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Help Cleaning Saw Top

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Forum topic by SSotolongo posted 05-24-2019 04:03 PM 331 views 0 times favorited 9 replies Add to Favorites Watch
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SSotolongo

51 posts in 90 days


05-24-2019 04:03 PM

So I was able to get the rust off the table saw top, but as you can see below the top looks like that. I had to go with lower grit sand paper than I wanted to get the rust off and I plan to go higher to polish it out. It’s pretty smooth as it is. I want to know if there is anything that can help me get these stains out or is this just one of the chemical processes with metal and I’m stuck with them? It’s more for aesthetic reasons than anything. If I can’t remove them, I can live with it, as long as the wood will move smoothly across the top. Thank you.


9 replies so far

View WoodenDreams's profile

WoodenDreams

605 posts in 304 days


#1 posted 05-24-2019 06:06 PM

If it’s pitted on the tabletop, but smooth to slide the boards across I probably wouldn’t be worried. Otherwise you could repeat the cleaning process and sand with a high grit sand paper, sanding the whole top evenly. till you get satisfied results. If it was badly rusted with pitting started, I’d say you did a decent job. Is this the picture after you rubbed the rust remover, wiped off with rubbing alcohol and put a silicone free protective spray layer over the tabletop.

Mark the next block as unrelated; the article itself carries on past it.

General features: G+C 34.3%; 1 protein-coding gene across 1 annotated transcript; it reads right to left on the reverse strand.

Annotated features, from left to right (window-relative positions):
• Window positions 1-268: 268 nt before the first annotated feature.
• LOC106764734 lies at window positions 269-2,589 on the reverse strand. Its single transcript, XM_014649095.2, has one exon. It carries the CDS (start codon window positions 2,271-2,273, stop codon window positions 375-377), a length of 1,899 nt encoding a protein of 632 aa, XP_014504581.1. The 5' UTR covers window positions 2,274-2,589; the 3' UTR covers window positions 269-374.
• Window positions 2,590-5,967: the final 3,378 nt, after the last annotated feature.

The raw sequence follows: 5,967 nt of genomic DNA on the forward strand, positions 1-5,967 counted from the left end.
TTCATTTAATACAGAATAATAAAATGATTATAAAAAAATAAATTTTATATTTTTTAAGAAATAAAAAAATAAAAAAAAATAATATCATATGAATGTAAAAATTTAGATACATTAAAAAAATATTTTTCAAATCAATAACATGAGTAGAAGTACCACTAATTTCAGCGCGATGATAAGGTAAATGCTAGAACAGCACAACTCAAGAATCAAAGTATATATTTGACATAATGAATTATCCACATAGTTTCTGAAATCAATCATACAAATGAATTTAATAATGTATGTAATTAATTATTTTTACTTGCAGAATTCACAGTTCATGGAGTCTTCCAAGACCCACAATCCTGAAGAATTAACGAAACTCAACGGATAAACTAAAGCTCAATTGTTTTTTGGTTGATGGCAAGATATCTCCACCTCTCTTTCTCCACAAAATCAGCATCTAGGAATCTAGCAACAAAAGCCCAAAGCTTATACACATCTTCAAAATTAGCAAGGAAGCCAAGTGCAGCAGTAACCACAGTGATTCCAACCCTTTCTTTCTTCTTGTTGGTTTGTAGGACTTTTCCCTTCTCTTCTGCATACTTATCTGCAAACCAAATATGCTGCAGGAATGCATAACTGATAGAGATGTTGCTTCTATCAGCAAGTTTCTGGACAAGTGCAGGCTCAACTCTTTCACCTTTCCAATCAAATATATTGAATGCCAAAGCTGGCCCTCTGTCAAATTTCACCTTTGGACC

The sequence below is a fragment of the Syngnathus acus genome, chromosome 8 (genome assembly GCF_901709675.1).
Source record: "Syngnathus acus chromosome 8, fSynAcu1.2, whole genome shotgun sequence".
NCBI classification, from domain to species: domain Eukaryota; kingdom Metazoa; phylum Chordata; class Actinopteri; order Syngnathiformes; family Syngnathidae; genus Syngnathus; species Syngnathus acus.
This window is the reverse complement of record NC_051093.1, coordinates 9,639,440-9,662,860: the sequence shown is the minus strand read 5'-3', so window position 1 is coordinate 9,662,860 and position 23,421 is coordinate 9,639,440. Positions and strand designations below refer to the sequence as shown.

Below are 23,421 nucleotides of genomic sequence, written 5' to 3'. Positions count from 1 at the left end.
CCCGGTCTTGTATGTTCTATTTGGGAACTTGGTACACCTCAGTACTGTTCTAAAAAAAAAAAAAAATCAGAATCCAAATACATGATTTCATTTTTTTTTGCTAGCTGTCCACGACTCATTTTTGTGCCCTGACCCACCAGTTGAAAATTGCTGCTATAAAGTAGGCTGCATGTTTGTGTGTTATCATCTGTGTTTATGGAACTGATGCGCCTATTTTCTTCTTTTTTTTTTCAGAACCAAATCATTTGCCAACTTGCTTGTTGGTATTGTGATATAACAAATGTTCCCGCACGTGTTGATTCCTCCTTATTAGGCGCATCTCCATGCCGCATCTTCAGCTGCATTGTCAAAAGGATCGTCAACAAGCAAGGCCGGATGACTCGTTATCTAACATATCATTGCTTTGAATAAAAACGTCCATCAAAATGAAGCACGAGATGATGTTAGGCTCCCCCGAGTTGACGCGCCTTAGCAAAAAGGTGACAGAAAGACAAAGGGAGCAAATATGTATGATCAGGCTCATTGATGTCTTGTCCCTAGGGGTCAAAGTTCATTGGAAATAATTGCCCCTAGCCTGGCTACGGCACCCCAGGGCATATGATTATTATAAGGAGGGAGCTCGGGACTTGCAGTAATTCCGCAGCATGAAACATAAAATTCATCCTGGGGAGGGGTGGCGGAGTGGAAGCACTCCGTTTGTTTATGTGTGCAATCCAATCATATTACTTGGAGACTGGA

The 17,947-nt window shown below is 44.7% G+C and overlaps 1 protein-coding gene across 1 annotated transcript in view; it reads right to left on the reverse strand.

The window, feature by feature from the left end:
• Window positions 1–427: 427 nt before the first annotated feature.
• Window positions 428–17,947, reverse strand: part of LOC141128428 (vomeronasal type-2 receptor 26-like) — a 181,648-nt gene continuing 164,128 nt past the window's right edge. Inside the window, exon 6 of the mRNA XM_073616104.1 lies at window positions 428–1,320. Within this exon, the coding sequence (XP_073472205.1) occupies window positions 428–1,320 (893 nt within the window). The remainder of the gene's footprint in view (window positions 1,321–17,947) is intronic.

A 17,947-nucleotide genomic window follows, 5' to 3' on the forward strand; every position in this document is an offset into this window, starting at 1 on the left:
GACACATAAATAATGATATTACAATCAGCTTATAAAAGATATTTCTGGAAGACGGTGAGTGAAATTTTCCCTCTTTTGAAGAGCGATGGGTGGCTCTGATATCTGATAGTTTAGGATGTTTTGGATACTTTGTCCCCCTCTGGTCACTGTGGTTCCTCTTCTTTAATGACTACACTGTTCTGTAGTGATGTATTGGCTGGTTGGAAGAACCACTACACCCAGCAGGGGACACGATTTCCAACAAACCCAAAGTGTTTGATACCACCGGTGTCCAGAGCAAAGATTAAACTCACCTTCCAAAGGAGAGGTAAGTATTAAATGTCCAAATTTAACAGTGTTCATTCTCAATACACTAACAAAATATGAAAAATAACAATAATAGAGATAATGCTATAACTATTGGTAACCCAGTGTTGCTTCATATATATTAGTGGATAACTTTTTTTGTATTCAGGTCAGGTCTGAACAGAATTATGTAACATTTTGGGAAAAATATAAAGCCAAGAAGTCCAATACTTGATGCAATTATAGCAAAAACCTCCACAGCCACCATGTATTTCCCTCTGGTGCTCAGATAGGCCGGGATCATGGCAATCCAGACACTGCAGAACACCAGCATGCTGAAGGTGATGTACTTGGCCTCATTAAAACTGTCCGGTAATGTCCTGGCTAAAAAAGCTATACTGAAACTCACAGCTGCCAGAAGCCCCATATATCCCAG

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SSotolongo

51 posts in 90 days


#2 posted 05-24-2019 06:19 PM



If it s pitted on the tabletop, but smooth to slide the boards across I probably wouldn t be worried. Otherwise you could repeat the cleaning process and sand with a high grit sand paper, sanding the whole top evenly. till you get satisfied results. If it was badly rusted with pitting started, I d say you did a decent job. Is this the picture after you rubbed the rust remover, wiped off with rubbing alcohol and put a silicone free protective spray layer over the tabletop.

- WoodenDreams

It’s after the sanding and then I wiped it down with some mineral spirits to clean off all the dust. What do you recommend for a good rust remover? I tried just general stuff like WD-40 and Mineral spirits and a scotch pad.